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“Indiscriminate attacks on densely populated residential areas may amount to war crimes and must cease immediately. As High Representative / Vice-President Mogherini stated on behalf of the EU on 2 August, those committing war crimes and those breaching International Humanitarian Law must be brought to justice and held to account” the European External Action Service reacted on Murzuq attack on its official Twitter account.

EU reminds Libya humanitarian law obligation

An attack on a field hospital this weekend on the Airport Road cost the lives of four doctors and one paramedic and injured eight medical personnel. A school in Al-Alamain was also hit. Such civilian infrastructure is protected under international law. We remind all parties of their obligation to uphold international humanitarian law and we expect a thorough and independent investigation so that those responsible are held accountable” the European External Action Service spokesperson said.

The fighting in and around Tripoli has taken too many lives. The interest of the Libyan people must be put first by de-escalating the situation and resuming dialogue in order to identify a lasting political solution to the conflict as part of the UN-led process” the statement continues.

The field hospital located on the airport road was hit by an air raid,” said Tripoli health ministry spokesperson Lamine al-Hashemi.

“Five doctors were killed and seven other people, including rescuers wounded” in the attack that al-Hashemi accused of warplane of Libyan commander Khalifa Haftar.

EU blames Libya Al Khoms shipwreck tragedy

“We are deeply saddened by the tragic news of a shipwreck off the coast of Al Khoms where over 100 persons may have lost their lives. This is a terrible reminder of the risks still faced by those making this dangerous journey to Europe. Every life lost is one too many. Our aim has always been to prevent lives being lost at sea and we will continue our work to prevent these perilous journeys taking place in the first place” , wrote in a joint statement EU top diplomat Federica Mogerini, and Commissioners Johannes Hahn and Dimitris Avramopoulos on the shipwreck off the coast of Libya. (Image above: illustration).

“Our EU Delegation is in contact with the Libyan authorities, UN agencies and the NGOs to make sure that those rescued and disembarked receive protection and direct emergency assistance” the statement continues.

“Ensuring adequate search and rescue capacity, providing safe and dignified alternatives to dangerous sea-crossings to EU in the form of resettlements and voluntary returns out of Libya are essential to prevent further losses of lives and must be accelerated. At the same time, predictable and sustainable solutions for search and rescue are urgently needed in the Mediterranean”, the EU top executives said.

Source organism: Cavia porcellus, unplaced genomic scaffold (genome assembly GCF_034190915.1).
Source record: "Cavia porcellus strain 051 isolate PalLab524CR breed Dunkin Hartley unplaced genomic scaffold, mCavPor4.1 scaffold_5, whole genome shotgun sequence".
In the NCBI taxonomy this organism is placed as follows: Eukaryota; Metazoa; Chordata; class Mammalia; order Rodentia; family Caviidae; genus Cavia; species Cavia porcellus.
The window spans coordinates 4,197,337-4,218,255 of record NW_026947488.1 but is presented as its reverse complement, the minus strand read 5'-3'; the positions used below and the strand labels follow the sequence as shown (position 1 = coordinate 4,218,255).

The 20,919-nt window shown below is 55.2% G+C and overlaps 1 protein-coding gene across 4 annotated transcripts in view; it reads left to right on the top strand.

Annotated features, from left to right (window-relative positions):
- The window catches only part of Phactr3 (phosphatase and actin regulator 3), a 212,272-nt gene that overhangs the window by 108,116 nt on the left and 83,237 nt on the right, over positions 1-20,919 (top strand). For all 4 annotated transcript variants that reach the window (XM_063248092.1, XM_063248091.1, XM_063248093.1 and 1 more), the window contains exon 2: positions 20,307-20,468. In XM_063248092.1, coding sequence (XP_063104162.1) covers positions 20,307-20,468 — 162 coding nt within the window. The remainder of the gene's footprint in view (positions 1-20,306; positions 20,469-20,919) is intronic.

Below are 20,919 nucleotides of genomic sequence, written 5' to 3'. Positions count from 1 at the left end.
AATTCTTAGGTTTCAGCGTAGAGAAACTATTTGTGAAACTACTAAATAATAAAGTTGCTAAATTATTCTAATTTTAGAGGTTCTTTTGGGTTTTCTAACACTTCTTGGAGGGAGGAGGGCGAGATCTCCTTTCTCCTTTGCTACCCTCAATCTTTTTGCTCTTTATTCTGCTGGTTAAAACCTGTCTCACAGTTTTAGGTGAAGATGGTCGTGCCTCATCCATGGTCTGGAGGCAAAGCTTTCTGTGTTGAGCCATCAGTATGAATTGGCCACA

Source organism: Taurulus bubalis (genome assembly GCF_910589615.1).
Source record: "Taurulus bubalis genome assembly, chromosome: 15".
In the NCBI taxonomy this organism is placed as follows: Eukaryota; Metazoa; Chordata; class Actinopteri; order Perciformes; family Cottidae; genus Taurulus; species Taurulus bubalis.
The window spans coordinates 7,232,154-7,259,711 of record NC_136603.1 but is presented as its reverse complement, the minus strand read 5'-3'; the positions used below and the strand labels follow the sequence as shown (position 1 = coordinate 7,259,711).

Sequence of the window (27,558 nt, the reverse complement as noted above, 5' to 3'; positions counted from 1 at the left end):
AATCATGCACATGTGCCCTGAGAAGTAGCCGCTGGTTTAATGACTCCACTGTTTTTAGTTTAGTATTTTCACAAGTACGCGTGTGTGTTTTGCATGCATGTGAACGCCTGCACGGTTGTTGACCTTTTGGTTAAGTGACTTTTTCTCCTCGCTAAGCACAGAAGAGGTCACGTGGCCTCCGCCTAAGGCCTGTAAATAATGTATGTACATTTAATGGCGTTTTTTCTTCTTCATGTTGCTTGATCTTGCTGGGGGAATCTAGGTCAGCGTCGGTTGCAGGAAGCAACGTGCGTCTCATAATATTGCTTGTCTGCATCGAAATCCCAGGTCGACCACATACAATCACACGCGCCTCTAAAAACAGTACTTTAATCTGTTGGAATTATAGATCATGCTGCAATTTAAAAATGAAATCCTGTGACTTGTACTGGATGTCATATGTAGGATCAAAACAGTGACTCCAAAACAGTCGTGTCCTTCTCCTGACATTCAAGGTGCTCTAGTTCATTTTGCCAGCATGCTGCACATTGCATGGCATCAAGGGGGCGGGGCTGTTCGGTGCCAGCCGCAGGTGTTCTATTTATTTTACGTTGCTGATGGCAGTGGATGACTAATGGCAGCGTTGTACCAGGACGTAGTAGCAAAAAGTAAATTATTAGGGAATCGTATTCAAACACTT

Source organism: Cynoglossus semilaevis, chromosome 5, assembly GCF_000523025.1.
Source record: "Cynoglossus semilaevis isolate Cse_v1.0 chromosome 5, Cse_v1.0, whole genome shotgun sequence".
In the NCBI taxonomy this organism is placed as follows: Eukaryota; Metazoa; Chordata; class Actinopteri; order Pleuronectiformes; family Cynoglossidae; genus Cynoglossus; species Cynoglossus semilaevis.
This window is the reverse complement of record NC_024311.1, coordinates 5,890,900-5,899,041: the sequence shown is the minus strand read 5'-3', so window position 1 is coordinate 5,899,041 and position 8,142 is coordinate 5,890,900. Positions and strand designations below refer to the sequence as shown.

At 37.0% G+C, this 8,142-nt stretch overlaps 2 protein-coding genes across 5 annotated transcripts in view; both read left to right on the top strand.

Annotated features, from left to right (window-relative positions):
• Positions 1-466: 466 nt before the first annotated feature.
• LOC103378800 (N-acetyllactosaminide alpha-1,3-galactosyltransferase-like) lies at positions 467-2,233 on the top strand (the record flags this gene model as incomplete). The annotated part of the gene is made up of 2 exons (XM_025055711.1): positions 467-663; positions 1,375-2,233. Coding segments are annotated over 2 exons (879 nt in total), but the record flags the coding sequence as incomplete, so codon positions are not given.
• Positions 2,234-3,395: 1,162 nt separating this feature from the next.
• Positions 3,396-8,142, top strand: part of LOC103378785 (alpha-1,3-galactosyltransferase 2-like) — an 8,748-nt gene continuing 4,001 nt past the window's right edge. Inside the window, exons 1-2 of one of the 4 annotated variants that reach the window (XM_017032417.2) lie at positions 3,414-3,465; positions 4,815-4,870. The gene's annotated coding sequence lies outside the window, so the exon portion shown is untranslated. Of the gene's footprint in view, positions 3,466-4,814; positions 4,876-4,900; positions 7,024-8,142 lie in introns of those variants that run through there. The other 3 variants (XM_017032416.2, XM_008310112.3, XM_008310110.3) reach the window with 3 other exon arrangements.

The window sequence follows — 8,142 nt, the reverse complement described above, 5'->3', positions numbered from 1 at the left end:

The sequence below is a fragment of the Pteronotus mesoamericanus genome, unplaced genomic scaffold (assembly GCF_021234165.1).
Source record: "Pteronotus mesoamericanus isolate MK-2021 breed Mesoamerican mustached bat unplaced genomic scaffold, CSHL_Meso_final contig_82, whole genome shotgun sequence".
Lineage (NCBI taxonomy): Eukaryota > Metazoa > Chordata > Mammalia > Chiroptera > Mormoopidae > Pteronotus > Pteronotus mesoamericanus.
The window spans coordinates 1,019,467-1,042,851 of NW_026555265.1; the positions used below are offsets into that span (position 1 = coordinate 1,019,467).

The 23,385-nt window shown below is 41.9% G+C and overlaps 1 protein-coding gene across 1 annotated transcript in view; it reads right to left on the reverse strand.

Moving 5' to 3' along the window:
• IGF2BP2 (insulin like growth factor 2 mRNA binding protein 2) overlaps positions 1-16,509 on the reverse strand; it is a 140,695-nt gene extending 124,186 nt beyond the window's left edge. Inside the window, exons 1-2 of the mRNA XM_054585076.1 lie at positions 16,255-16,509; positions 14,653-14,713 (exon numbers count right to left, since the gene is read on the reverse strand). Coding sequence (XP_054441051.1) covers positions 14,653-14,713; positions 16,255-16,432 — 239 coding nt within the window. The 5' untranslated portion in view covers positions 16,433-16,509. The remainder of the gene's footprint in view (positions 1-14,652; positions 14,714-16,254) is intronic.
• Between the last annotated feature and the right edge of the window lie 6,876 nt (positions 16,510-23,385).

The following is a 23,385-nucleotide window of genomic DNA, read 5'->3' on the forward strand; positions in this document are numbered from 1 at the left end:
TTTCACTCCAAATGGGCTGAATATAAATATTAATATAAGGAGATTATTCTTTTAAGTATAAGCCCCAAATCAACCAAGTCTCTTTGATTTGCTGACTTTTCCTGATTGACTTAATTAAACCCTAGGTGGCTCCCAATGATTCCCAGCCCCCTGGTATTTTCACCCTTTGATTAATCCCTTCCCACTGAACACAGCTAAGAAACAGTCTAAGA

However the current situation in Libya is the direct result of the “Operation Freedom Falcon” led by  NATO armed forces, conducting in March 2011 the overthrowing of the four decades ruler Colonel Gaddafi. The assassination of Gaddafi degenerated  the statehood,  fueled the protracted conflict, and  threw nation into chaos.

A big round of applause for Obama, Hillary, McCain, Cameron and Sarkozy for plunging Libya into chaos and turning a once prosperous and stable country into a human trafficking hub and war-torn failed state where roving terrorists operate open air slave markets” wrote in her Twitter micro blog Sarah Abdallah, an ndependent Lebanese geopolitical commentator.

 

Pope Francis calls to assist migrants

Pope Francis celebrated Mass in St. Peter’s Basilica to mark the VI anniversary of his visit to Lampedusa on July 8, a small Italian island 90 miles off the coast of Tunisia.

Pontifex called for an end to the rhetoric which views migrants as ‘other,’ saying they are human beings and among those Christ has commanded his disciples to love and assist.

“They are persons; these are not mere social or migrant issues!Pope continued “This is not just about migrants,’ in the twofold sense that migrants are first of all human persons, and that they are the symbol of all those rejected by today’s globalized society.”

These least ones are abandoned and cheated into dying in the desert; these least ones are tortured, abused and violated in detention camps; these least ones face the waves of an unforgiving sea; these least ones are left in reception camps too long for them to be called temporary,Pope stated.

“In the spirit of the Beatitudes we are called to comfort them in their affliction and offer them mercy,” he urged, “to sate their hunger and thirst for justice; to let them experience God’s caring fatherliness; to show them the way to the Kingdom of Heaven.”

At present the numbers of Christians in Africa are at rise, by 2025, one-sixth – 230 million of the world’s Catholics are expected to be Africans. Half of the African population lives in poverty without access to basic human needs, such as nutrition, clean water, shelter and more.

While Africa is globally the poorest continent, it is also home to the highest birth rate: by 2050, a quarter of the world will be African, with the continent’s population likely to rise from 1.2-billion today to 2.5-billion in 2050.